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Sunday 26 October 2014

Top ten trends of the last ten years: 8. The wine closure debate

25th July, 2012 by Patrick Schmitt

In our third installment of the greatest changes in drinks since db was launched in July 2002, we consider the importance of the closure debate.

The closure debate has remained heated over the past ten years

Throughout db’s history if there’s one issue which has proved consistently inflammatory, it is how best to seal wine.

Early last decade, New World producers were understandably irate over the high incidence of 2,4,6-trichloroanisole (TCA) in their wines, blamed entirely on faulty corks.

New Zealand turned to screwcaps, where usage increased from 1% in 2001 to 70% by 2004. Indeed, the country can be credited for making the screwcap almost the default closure for aromatic white wines worldwide.

But it wasn’t only the New World that went against cork; a major signal that the traditional closure may be in trouble came with Domaine Laroche’s decision to seal its Chardonnays from the 2001 vintage in Chablis with screwcaps – including its grands crus.

But just how bad was TCA in finished wine (whether from corks or sources such as barrels or storage containers)? Domaine Laroche claimed 10% of their wines were spoiled, while 2004’s International Wine Challenge in the UK had figures showing 4.9% of the 11,000 bottles opened had perceptible TCA taint.

In 2005 a Wine Spectator blind tasting of 2,800 bottles produced a headline-grabbing figure of 7% for wine taint.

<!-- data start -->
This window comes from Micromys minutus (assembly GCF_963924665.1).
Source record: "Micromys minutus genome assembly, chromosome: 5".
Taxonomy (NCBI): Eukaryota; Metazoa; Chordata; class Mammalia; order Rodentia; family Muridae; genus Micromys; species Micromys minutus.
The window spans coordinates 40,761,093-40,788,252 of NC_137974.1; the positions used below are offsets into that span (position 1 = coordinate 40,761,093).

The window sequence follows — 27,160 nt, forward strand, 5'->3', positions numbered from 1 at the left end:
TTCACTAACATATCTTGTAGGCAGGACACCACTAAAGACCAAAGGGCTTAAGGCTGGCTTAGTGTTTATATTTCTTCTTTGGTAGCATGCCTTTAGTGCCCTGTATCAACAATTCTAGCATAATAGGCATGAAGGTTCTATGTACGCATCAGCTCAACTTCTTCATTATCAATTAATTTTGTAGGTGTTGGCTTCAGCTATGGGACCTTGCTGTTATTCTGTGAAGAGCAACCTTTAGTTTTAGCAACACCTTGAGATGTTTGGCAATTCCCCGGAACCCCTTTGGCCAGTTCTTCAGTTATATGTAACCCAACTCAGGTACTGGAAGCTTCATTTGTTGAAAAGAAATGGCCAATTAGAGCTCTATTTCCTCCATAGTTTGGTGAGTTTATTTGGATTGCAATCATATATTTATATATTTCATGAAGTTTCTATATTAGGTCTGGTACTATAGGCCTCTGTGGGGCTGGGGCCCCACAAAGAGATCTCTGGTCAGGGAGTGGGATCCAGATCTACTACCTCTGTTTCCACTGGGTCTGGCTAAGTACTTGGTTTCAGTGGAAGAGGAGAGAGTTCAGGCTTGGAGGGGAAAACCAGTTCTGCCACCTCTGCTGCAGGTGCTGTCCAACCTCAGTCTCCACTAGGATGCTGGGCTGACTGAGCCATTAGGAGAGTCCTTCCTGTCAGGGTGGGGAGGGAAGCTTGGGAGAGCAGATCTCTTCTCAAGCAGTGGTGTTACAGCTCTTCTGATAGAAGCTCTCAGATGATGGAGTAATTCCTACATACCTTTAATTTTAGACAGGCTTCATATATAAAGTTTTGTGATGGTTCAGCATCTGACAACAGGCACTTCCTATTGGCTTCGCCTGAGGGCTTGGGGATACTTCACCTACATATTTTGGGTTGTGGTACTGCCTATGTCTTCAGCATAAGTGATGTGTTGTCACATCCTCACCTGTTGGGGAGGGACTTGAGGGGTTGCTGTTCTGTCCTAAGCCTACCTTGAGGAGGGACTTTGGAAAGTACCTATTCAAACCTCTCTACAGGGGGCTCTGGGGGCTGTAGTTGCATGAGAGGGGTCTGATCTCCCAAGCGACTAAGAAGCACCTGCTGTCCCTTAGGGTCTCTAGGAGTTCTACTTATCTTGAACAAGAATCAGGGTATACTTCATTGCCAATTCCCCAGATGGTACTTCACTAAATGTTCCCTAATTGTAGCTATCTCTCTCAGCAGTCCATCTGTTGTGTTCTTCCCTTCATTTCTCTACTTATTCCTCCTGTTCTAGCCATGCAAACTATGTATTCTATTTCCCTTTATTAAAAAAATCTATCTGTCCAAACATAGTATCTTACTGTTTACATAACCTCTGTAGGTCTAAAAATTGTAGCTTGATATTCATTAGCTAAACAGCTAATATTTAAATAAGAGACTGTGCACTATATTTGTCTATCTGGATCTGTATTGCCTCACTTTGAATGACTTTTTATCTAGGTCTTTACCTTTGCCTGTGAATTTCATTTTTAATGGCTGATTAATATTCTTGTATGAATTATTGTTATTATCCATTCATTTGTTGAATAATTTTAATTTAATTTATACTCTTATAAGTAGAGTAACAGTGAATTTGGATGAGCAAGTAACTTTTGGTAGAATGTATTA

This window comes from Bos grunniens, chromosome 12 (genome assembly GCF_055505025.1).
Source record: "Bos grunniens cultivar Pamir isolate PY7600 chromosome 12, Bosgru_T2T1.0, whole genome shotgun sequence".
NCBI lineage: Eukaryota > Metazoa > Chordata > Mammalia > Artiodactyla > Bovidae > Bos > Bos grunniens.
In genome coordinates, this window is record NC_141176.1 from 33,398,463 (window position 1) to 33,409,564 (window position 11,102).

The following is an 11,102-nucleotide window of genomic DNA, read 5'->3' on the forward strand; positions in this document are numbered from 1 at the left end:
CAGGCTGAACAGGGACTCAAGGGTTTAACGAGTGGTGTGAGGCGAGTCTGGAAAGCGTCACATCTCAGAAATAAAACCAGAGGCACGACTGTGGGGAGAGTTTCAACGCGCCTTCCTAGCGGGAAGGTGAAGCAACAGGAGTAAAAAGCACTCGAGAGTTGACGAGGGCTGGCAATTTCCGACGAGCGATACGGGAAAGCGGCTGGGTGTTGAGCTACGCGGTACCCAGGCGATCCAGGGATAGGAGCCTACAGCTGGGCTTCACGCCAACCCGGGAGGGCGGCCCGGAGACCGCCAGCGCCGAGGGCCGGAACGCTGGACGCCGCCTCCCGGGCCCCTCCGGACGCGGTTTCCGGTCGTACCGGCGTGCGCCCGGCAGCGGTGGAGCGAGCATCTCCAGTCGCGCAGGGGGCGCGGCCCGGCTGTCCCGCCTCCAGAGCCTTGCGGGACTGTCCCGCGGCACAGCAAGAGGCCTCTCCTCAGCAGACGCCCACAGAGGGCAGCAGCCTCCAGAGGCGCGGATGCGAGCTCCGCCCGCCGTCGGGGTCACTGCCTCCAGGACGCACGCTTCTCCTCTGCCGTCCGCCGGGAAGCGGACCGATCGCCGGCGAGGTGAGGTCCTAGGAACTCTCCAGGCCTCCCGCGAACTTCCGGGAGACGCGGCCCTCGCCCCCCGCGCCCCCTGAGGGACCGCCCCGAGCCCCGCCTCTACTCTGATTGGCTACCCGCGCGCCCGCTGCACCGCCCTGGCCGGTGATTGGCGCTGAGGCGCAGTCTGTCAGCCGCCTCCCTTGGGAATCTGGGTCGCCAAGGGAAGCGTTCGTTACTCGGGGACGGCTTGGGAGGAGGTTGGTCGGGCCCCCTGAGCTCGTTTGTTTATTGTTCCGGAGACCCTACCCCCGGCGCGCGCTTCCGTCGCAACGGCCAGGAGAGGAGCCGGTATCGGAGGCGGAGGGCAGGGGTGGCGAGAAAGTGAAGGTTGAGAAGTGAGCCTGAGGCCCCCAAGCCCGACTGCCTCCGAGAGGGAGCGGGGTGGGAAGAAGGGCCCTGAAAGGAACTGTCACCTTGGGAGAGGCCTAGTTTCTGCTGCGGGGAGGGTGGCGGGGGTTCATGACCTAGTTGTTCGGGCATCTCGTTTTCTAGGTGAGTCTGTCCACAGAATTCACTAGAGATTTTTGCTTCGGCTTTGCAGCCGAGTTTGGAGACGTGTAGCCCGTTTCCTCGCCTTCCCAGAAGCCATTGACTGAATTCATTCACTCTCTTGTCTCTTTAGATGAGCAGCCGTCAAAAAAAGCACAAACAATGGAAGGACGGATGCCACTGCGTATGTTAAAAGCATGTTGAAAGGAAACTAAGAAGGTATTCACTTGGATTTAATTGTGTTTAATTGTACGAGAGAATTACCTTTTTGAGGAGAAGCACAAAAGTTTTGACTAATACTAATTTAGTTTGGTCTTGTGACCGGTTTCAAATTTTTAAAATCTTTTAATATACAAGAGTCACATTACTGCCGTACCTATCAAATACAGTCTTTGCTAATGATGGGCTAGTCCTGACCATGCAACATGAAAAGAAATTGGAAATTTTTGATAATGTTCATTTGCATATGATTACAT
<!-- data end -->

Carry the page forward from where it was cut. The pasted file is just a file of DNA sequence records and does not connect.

Such evidence inspired the invention of various techniques to guarantee TCA-free corks, from steam cleaning to more complex processes, such as supercritical fluid extraction.

At the same time, plastic corks became mainstream.

However, early examples frustrated consumers who couldn’t remove them from corkscrews, and the weak seal between plastic and glass also led to high levels of oxygen ingress after 18 months, as highlighted by an Australian Wine Research Institute survey in 2001.

This was not a problem for naturally elastic cork.

As the level of TCA in wines sealed under cork began to drop, the debate shifted to other properties of the various closures.

OTR studies showed the differences in oxygen permeability in screwcaps, depending on the lining, with Saratin the least permeable

Under particular scrutiny was the oxygen transmission rate (OTR) of screwcaps and natural cork, as well as so-called technical corks, and increasingly sophisticated synthetic closures, particularly from Nomacork.

Soon db was writing not so much about TCA, but OTRs and finally, TPO (total package oxygen), as it became clear that oxygen pick-up during bottling was a crucial part of any potential problems.

Then there were the environmental implications of different closures, and the carbon footprint of a cork versus a screwcap became another area of interest.

Indeed, as db completes its decade reporting on the issues, which it has done extensively with the expert help of Sally Easton MW and Dr Jamie Goode, it’s interesting to note a minor comeback for cork.